If Bush were on a "Mission from God", does it matter?

This isn’t really news, as Abbas had claimed quite some time ago that Bush expressed a religious conviction in securing Middle East peace, in the context of support for a Palestinian State.

Now that a BBC documentary is coming out, with Nabil Shaath claiming Bush expressed a belief that God more-or-less commanded him to enact some of his geopolitical policies, the White House is, of course, denying Bush said any such thing.

Who knows. I’ve really no good reason to trust the word of either party, and so have no oppinion on the veracity of the claim.

What I wonder about is: Say it could be proven that Bush really said this to foreign dignitaries. Does it matter in any actionable way? The Establishment Clause of the 1st Amendment says nothing about what ought to motivate the President in his executive duties. Indeed, it might empower the Executive to conflate foreign policy and “free exercise” of his religious convictions.

I guess my question can be summed up thusly: Does the President have the right to, say, invade another country, if he feels God is telling him to do so? Of course, the President, for all practical purposes, would have to have other reasons (ostensibly, at least), but can some belief in a divine command to act legitimately be part of the decision-making process? If the president admitted as much, would he be in legal violation of anything?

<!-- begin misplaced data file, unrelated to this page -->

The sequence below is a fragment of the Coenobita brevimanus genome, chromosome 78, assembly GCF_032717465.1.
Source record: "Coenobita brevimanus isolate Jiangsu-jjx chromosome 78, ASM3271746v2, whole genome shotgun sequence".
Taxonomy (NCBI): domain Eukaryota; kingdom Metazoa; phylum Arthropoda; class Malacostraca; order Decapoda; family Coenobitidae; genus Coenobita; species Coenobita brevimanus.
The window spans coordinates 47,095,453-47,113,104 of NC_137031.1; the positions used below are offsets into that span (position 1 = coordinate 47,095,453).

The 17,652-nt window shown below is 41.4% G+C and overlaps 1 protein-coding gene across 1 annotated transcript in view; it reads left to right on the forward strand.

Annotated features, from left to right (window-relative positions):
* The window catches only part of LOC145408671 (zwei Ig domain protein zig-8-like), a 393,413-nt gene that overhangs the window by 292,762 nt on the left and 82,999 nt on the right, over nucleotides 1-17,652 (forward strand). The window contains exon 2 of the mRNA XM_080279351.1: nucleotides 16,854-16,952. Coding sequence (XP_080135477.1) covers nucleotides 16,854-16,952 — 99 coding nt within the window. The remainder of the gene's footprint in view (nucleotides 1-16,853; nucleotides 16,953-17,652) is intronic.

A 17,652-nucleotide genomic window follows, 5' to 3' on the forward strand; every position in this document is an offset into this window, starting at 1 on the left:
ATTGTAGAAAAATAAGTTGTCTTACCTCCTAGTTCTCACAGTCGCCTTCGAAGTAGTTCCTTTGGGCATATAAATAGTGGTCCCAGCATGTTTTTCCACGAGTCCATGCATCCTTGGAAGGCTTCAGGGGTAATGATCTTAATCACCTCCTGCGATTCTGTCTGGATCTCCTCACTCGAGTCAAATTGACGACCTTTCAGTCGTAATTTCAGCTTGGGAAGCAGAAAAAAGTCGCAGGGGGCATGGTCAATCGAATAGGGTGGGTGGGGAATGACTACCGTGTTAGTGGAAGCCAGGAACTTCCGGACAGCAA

This is pretty much in line with a discussion we’re having in another thread about ideological motivations for criminal behavior from governers. For me, it doesn’t matter whether his epiphany was from God or Karl Marx — if he robs us of our liberties and invades foreign nations who did us no harm (under the guise of spreading freedom, of all things), then his governance is illegitimate. The Founders made clear that government is legitimized by the consent of those it governs, and not by the voice of God.

No. It doesn’t make any difference legally.

Forget my usual “The first amendment doesn’t mean what you think it does” crap.

Instead, enjoy this cartoon!

If George Bush publically admitted Karl Marx was commanding him to invade Afghanistan, he would be likely be put in the care of psychiatric specialists.

As God is probably the only unseen Person able to command human beings to act without their sanity being generally called into question, I think it’s fair to say we can separate out human sources of motivation from divine ones. And as Congress is forbidden from enacting laws that effectively empower a religious doctrine (at least over any other), I think there is some cause to wonder about the legality of acting on Divine Command.

Wow, this thread is incredibly stupid.